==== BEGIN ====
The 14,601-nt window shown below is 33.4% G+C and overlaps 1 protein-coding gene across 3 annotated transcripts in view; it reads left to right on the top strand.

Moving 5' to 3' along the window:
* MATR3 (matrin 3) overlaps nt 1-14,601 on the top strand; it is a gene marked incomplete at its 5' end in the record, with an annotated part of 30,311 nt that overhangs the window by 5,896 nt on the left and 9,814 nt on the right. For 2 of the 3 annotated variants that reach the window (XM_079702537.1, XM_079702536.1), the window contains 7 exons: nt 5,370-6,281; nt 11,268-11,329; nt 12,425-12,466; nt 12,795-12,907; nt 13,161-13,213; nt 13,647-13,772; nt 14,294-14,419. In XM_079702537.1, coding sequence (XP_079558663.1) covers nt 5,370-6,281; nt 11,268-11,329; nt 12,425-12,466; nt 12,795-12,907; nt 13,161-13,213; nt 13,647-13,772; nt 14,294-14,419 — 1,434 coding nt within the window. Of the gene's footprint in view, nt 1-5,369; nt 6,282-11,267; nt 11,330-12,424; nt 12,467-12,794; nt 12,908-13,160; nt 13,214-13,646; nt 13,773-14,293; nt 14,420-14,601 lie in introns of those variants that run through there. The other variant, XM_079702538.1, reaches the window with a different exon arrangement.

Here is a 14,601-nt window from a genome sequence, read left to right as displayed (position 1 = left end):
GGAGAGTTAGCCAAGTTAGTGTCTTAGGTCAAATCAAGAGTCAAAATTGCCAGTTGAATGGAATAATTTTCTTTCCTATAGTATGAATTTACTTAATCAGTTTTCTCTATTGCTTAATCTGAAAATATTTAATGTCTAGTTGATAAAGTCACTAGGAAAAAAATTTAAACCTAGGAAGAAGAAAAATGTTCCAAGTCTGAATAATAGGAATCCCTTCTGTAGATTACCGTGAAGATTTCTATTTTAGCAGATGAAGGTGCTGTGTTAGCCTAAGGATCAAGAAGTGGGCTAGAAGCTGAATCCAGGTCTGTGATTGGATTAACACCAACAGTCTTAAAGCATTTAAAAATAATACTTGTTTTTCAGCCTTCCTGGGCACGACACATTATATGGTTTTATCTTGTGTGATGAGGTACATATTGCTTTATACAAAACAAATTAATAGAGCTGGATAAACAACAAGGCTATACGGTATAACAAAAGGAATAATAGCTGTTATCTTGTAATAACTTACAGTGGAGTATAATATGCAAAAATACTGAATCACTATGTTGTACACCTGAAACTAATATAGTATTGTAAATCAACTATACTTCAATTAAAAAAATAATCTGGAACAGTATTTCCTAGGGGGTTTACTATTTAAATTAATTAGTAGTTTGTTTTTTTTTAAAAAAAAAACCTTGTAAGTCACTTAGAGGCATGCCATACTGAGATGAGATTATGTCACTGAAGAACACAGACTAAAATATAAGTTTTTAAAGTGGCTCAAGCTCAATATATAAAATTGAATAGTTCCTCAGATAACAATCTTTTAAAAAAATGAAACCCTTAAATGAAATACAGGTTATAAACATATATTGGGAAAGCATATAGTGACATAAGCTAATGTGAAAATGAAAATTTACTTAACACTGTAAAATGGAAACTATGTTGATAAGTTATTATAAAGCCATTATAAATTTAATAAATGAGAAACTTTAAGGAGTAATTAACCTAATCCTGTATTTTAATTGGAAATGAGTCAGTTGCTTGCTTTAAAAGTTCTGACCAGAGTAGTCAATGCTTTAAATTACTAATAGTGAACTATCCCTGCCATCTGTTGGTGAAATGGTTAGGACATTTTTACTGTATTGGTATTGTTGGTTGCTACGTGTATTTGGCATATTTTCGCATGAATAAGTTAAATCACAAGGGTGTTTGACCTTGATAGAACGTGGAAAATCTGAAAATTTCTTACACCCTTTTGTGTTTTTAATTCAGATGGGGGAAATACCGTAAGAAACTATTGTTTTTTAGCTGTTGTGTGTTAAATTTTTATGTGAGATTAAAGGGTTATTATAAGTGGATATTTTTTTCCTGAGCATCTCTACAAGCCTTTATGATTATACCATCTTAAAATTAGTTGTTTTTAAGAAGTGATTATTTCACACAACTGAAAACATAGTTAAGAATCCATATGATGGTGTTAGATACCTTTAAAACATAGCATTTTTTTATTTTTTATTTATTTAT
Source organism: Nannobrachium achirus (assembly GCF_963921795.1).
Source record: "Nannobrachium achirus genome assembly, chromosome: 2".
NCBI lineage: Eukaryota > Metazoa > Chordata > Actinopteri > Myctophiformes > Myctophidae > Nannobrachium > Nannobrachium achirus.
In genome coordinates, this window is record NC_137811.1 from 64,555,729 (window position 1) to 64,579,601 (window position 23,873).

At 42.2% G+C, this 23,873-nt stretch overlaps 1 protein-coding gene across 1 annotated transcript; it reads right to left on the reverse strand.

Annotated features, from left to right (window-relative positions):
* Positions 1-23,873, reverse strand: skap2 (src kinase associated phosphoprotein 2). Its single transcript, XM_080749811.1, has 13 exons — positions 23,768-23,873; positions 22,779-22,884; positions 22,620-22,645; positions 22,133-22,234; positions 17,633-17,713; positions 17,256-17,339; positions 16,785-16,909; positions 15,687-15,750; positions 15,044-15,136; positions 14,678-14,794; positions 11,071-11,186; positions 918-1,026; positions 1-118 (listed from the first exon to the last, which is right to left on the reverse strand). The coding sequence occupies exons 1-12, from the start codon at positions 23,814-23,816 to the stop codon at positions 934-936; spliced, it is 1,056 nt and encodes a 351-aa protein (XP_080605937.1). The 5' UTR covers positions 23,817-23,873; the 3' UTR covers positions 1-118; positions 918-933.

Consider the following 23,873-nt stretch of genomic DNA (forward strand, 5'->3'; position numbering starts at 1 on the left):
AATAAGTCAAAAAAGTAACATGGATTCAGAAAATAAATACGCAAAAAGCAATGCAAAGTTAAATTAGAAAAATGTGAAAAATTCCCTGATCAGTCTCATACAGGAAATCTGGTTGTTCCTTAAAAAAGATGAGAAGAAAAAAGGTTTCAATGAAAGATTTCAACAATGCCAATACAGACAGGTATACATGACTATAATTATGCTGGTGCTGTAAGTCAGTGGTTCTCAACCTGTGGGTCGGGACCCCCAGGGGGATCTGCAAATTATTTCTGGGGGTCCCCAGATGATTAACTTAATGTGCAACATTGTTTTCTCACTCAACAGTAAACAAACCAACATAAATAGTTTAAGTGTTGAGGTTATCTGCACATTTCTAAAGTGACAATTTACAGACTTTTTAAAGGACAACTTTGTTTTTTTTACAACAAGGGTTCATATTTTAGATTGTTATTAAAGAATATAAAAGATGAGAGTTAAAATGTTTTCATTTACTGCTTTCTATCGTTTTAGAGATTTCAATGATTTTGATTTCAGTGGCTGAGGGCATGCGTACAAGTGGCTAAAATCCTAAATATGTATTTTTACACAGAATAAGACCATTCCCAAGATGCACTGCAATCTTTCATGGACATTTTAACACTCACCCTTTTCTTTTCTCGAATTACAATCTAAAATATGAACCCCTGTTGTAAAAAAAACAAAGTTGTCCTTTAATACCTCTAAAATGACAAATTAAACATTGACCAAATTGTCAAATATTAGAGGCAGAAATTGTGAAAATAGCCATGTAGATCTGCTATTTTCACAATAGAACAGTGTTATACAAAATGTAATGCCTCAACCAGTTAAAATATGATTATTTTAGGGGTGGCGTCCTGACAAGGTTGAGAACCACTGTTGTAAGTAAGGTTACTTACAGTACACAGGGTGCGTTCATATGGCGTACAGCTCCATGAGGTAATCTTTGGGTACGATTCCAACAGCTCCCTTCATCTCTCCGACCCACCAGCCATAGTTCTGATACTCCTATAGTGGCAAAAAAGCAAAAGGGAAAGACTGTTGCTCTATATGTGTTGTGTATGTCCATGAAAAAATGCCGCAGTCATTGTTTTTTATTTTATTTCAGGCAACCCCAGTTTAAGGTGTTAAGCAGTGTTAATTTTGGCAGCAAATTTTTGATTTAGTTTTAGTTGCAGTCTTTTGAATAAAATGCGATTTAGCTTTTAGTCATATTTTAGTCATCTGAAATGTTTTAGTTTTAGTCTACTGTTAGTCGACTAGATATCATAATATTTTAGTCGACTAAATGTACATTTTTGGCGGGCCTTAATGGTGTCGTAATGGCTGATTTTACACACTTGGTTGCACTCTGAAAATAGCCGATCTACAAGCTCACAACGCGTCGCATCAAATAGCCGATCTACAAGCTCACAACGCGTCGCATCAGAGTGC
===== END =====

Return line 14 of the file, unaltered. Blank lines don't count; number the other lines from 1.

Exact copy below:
AATAAGTCAAAAAAGTAACATGGATTCAGAAAATAAATACGCAAAAAGCAATGCAAAGTTAAATTAGAAAAATGTGAAAAATTCCCTGATCAGTCTCATACAGGAAATCTGGTTGTTCCTTAAAAAAGATGAGAAGAAAAAAGGTTTCAATGAAAGATTTCAACAATGCCAATACAGACAGGTATACATGACTATAATTATGCTGGTGCTGTAAGTCAGTGGTTCTCAACCTGTGGGTCGGGACCCCCAGGGGGATCTGCAAATTATTTCTGGGGGTCCCCAGATGATTAACTTAATGTGCAACATTGTTTTCTCACTCAACAGTAAACAAACCAACATAAATAGTTTAAGTGTTGAGGTTATCTGCACATTTCTAAAGTGACAATTTACAGACTTTTTAAAGGACAACTTTGTTTTTTTTACAACAAGGGTTCATATTTTAGATTGTTATTAAAGAATATAAAAGATGAGAGTTAAAATGTTTTCATTTACTGCTTTCTATCGTTTTAGAGATTTCAATGATTTTGATTTCAGTGGCTGAGGGCATGCGTACAAGTGGCTAAAATCCTAAATATGTATTTTTACACAGAATAAGACCATTCCCAAGATGCACTGCAATCTTTCATGGACATTTTAACACTCACCCTTTTCTTTTCTCGAATTACAATCTAAAATATGAACCCCTGTTGTAAAAAAAACAAAGTTGTCCTTTAATACCTCTAAAATGACAAATTAAACATTGACCAAATTGTCAAATATTAGAGGCAGAAATTGTGAAAATAGCCATGTAGATCTGCTATTTTCACAATAGAACAGTGTTATACAAAATGTAATGCCTCAACCAGTTAAAATATGATTATTTTAGGGGTGGCGTCCTGACAAGGTTGAGAACCACTGTTGTAAGTAAGGTTACTTACAGTACACAGGGTGCGTTCATATGGCGTACAGCTCCATGAGGTAATCTTTGGGTACGATTCCAACAGCTCCCTTCATCTCTCCGACCCACCAGCCATAGTTCTGATACTCCTATAGTGGCAAAAAAGCAAAAGGGAAAGACTGTTGCTCTATATGTGTTGTGTATGTCCATGAAAAAATGCCGCAGTCATTGTTTTTTATTTTATTTCAGGCAACCCCAGTTTAAGGTGTTAAGCAGTGTTAATTTTGGCAGCAAATTTTTGATTTAGTTTTAGTTGCAGTCTTTTGAATAAAATGCGATTTAGCTTTTAGTCATATTTTAGTCATCTGAAATGTTTTAGTTTTAGTCTACTGTTAGTCGACTAGATATCATAATATTTTAGTCGACTAAATGTACATTTTTGGCGGGCCTTAATGGTGTCGTAATGGCTGATTTTACACACTTGGTTGCACTCTGAAAATAGCCGATCTACAAGCTCACAACGCGTCGCATCAAATAGCCGATCTACAAGCTCACAACGCGTCGCATCAGAGTGC